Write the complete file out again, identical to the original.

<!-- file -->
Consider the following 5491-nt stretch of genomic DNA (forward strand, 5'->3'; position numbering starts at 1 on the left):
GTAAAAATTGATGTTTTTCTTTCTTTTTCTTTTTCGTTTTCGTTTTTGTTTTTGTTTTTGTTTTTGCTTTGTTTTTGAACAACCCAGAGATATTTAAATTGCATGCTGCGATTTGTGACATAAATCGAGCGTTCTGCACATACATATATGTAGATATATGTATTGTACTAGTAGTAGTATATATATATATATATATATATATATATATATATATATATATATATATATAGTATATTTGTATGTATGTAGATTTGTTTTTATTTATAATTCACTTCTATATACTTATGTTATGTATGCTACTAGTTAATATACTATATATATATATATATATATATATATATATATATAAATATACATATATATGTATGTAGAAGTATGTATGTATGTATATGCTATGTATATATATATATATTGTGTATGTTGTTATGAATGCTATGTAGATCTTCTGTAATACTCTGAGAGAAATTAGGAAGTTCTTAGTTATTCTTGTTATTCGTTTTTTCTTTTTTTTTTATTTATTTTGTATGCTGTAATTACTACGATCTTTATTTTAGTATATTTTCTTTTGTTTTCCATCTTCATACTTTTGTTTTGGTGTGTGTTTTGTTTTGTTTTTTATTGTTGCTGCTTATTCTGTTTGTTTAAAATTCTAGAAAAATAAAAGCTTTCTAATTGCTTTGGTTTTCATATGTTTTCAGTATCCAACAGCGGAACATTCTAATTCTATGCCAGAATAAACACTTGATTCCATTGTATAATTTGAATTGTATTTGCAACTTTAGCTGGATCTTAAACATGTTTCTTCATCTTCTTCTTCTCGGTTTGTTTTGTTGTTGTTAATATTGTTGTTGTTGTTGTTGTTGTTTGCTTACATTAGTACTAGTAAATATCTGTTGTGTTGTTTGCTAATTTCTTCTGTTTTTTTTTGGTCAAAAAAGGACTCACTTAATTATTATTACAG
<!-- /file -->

Consider the following 5491-nt stretch of genomic DNA (forward strand, 5'->3'; position numbering starts at 1 on the left):
GTAAAAATTGATGTTTTTCTTTCTTTTTCTTTTTCGTTTTCGTTTTTGTTTTTGTTTTTGTTTTTGCTTTGTTTTTGAACAACCCAGAGATATTTAAATTGCATGCTGCGATTTGTGACATAAATCGAGCGTTCTGCACATACATATATGTAGATATATGTATTGTACTAGTAGTAGTATATATATATATATATATATATATATATATATATATATATATATATATATAGTATATTTGTATGTATGTAGATTTGTTTTTATTTATAATTCACTTCTATATACTTATGTTATGTATGCTACTAGTTAATATACTATATATATATATATATATATATATATATATATATAAATATACATATATATGTATGTAGAAGTATGTATGTATGTATATGCTATGTATATATATATATATTGTGTATGTTGTTATGAATGCTATGTAGATCTTCTGTAATACTCTGAGAGAAATTAGGAAGTTCTTAGTTATTCTTGTTATTCGTTTTTTCTTTTTTTTTTATTTATTTTGTATGCTGTAATTACTACGATCTTTATTTTAGTATATTTTCTTTTGTTTTCCATCTTCATACTTTTGTTTTGGTGTGTGTTTTGTTTTGTTTTTTATTGTTGCTGCTTATTCTGTTTGTTTAAAATTCTAGAAAAATAAAAGCTTTCTAATTGCTTTGGTTTTCATATGTTTTCAGTATCCAACAGCGGAACATTCTAATTCTATGCCAGAATAAACACTTGATTCCATTGTATAATTTGAATTGTATTTGCAACTTTAGCTGGATCTTAAACATGTTTCTTCATCTTCTTCTTCTCGGTTTGTTTTGTTGTTGTTAATATTGTTGTTGTTGTTGTTGTTGTTTGCTTACATTAGTACTAGTAAATATCTGTTGTGTTGTTTGCTAATTTCTTCTGTTTTTTTTTGGTCAAAAAAGGACTCACTTAATTATTATTACAG